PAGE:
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We have Congreve,

as the political horizon was clear. who affected to be the Beau as well as the Wit; Lord Hervey, more of the courtier than the Beau-a Wit by inheritance—a peer, assisted into a pre-eminent position by royal preference, and consequent prestige; and all these men were the offspring of the particular state of the times in which they figured: at earlier periods, they would have been deemed effeminate; in later ones, absurd.

Then the scene shifts: intellect had marched forward gigantically the world is grown exacting, disputațious, critical, and such men as Horace Walpole and Brinsley Sheridan appear; the characteristics of wit which adorned that age being well diluted by the feebler talents of Selwyn and Hook.

Of these, and others, "table traits," and other traits, are here given: brief chronicles of their life's stage, over which a curtain has so long been dropped, are supplied carefully from well-established sources: it is with characters, not with literary history, that we deal; and do our best to make the portraitures life-like, and to bring forward old memories, which, without the stamp of antiquity, might be suffered to pass into obscurity.

Your Wit and your Beau, be he French or English, is no medieval personage: the aristocracy of the present day rank among his immediate descendants: he is a creature of a modern and an artificial age; and with his career are mingled many features of civilized life, manners, habits, and traces of family history which are still, it is believed, interesting to the majority of English readers, as they have long been to


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An Eastern Allegory.-Who comes here?-A mad Freak and its Consequences.-Making
an Abbé of him. The May-fair of Paris.-Scarron's Lament to Pellisson.-The Office
of the Queen's Patient.-"Give me a simple Benefice."-Scarron's Description of him-
self.-Improvidence and Servility.-The Society at Scarron's.-The witty Conversation.
- Françoise D'Aubigné's Début. The sad Story of La Belle Indienne. - Matrimonial

Considerations.-"Scarron's Wife will live forever."-Petits Soupers.--Scarron's last

Moments.-A Lesson for gay and grave


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Pope and Frederick of Wales.--The Pomfrets.-Sir Thomas Robinson's Ball.-Political
Squibs. That "Rogue Walpole."-Sir Robert's Retirement from Office.-The splendid
Mansion of Houghton.--Sir Robert's Love of Gardening.-What we owe to the "Grandes
Tours."-George Vertue.-Men of one Idea.-The noble Picture-gallery at Houghton.
-Sir Robert's Death.-The Granville Faction.-A very good Quarrel.-Twickenham.-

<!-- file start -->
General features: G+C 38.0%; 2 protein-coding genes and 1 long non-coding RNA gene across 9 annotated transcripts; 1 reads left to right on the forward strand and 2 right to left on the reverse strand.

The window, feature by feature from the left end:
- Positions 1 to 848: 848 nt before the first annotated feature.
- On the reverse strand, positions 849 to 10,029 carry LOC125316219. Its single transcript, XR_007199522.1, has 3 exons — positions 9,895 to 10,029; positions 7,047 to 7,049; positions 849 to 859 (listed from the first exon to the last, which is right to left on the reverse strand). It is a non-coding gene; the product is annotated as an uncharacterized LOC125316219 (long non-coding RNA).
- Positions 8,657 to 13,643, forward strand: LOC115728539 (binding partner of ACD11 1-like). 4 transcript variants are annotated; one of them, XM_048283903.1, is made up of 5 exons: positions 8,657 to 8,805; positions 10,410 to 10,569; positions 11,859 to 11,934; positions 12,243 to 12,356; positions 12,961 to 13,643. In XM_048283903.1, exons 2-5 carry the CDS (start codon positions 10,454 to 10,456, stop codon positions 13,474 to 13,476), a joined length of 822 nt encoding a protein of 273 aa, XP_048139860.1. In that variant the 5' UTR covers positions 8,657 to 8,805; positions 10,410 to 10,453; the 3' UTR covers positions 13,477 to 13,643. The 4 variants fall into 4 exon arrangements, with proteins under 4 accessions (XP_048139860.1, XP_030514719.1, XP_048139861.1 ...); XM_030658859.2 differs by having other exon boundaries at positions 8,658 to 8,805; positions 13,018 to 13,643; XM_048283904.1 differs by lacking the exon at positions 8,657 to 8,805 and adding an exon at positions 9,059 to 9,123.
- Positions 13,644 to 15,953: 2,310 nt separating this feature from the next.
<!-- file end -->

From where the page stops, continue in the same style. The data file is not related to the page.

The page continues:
Strawberry Hill. The Recluse of Strawberry.-Portraits of the Digby Family.-Sacri-
lege. Mrs. Damer's Models. The Long Gallery at Strawberry.The Chapel. -
dirty little Thing."-The Society around Strawberry Hill.-Anne Seymour Conway.-
A Man who never doubted.-Lady Sophia Fermor's Marriage.-Horace in Favor.-Anec-
dote of Sir William Stanhope. - -A paper House. Walpole's Habits. Why did he not
Marry?"Dowagers as plenty as Flounders."-Catherine Hyde, Duchess of Queensber-
ry.-Anecdote of Lady Granville.-Kitty Clive.-Death of Horatio Walpole.-George,
third Earl of Orford.-A Visit to Houghton.-Family Misfortunes.-Poor Chatterton.
Walpole's Concern with Chatterton.-Walpole in Paris.-Anecdote of Madame Geoffrin.
"Who's that Mr. Walpole ?"--The Miss Berrys.-Horace's two "Straw Berries.".

Tapping a new Reign.-The Sign of the Gothic Castle.-Growing old with Dignity.

Succession to an Earldom.--Walpole's last Hours.-Let us not be ungrateful... Page 255



Sheridan a Dunce.-Boyish Dreams of literary Fame.-Sheridan in Love.-A Nest of Night-
ingales.-The Maid of Bath.-Captivated by Genius.-Sheridan's Elopement with "Ce-
cilia."-His Duel with Captain Matthews.-Standards of Ridicule.-Painful family Es-
trangements. Enters Drury Lane.-Success of the Famous "School for Scandal."_
Opinions of Sheridan and his Influence.-The Literary Club.-Anecdote of Garrick's
Admittance. Origin of "the Rejected Addresses."-New Flights.-Political Ambition.
-The gaming Mania.-Almack' s.-Brookes'.-Black-balled.-Two Versions of the Elec-
tion Trick.-St. Stephen's won.-Vocal Difficulties.-Leads a double Life.-Pitt's vul-
gar Attack. Sheridan's happy Retort.-Grattan's Quip.-Sheridan's Sallies.-The Trial
of Warren Hastings.-Wonderful Effect of Sheridan's Eloquence.-The supreme Effort.
-The Star culminates.-Native Taste for Swindling.-A shrewd but graceless Oxon-
ian.-Duns outwitted.-The Lawyer jockeyed.-Adventures with Bailiffs.--Sheridan's
Powers of Persuasion.-House of Commons Greek.-Curious Mimicry.-The royal boon
Companion.-Lights and Shadows of Depravity.-Street Frolics at Night.-An old Tale.
-The Fray in St. Giles'.-Sheridan's gradual Downfall.-Unopened Letters.-An odd
Incident. Reckless Extravagance.-Sporting Ambition.-Like Father like Son.-A se-
vere and witty Rebuke.-Convivial Excesses of a past Day.-Worth wins at last.-Bit-
ter Pangs.-The Scythe of Death.-The fair, loving, neglected Wife.-Debts of Honor.-
Drury Lane burned.-The Owner's Serenity.-Misfortunes never come singly.-The
Whitbread Quarrel.-Ruined, undone, and almost forsaken.-The dead Man arrested.
The Stories fixed on Sheridan.-Extempore Wit and inveterate Talkers



The greatest of modern Wits.-What Coleridge said of Hook.-Hook's Family.--Redeem-
ing Points.-Versatility. Varieties of Hoaxing.-The Black-wafered Horse.-The Ber-
ners Street Hoax.-Success of the Scheme.-The Strop of Hunger.-Kitchen Examina-
tions. The wrong House.-Angling for an Invitation.-The Hackney-coach Device.-
The Plots of Hook and Mathews.-Hook's Talents as an Improvisatore.-The Gift be-
comes his Bane. Hook's Novels. College Fun.-Baiting a Proctor. The punning
Faculty. Official Life opens.-Troublesome Pleasantry.-Charge of Embezzlement.

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